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Spitfire Sorcery

Three times now, Juliette Lewis has brought her roaring rock circus to our market, and three times now we've shown up in numbers that are almost embarrassing — not to her but to us. Folks always complain about some national rock act or another not swinging through South Florida. Then when one of the best comes charging in, we barely let it register. Maybe it's just that folks still don't consider Lewis to be a bona fide rock singer. Or perhaps some people just need their beauty sleep on a Sunday. Whatever the reasons, showing up at half strength, as was the case this past Sunday at Culture Room, is shameful.

Thank Zeus that Lewis doesn't let a little thing like a non-sellout affect her. And thank Zeus's wife, Hera, that those who did show were keen enough to let the lass take control. Because once again, Lewis gave us one of the best shows of the year.

Channeling a cross between some Cherokee warrior princess and a voodoo high priestess, Lewis twirled and spun and jumped and strutted through a set that could have come straight from rock's glory days. Only different. Most of her set consisted of tracks off her latest LP, Terra Incognita. "Noche Sin Fin" opened the proceedings. But from then on, it's anyone's guess — because after that first song, I did what any self-respecting rock reviewer would do. I pocketed my pen and pad and just let Lewis overwhelm me, again.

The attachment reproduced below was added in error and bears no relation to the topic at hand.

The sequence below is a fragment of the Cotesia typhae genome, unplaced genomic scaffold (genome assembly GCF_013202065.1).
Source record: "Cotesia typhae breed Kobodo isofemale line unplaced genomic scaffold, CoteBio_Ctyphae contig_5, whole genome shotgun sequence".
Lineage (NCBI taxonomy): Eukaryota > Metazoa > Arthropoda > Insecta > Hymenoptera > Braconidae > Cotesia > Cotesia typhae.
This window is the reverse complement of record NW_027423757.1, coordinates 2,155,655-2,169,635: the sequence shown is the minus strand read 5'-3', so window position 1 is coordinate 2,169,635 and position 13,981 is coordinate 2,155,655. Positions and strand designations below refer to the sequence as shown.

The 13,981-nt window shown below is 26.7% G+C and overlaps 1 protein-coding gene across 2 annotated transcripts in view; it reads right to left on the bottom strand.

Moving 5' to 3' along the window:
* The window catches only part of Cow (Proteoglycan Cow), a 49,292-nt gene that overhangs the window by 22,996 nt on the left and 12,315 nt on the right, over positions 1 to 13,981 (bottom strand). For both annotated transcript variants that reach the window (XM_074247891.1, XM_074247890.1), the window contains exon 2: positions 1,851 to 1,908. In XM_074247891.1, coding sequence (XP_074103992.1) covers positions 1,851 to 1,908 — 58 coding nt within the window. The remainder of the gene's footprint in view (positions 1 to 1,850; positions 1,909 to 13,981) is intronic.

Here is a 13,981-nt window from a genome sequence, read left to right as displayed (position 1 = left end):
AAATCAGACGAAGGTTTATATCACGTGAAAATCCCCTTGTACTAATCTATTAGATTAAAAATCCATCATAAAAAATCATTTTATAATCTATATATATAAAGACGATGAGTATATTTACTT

And it was one overwhelming evening, equal parts rage and roar, smash and grab, rip and run — a full-throttle rush of blood and sweat and madness that began as a rumble and didn't end till it shattered every preconceived notion in the house. My only beef is that there weren't more souls in attendance for her to convert.

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John Hood

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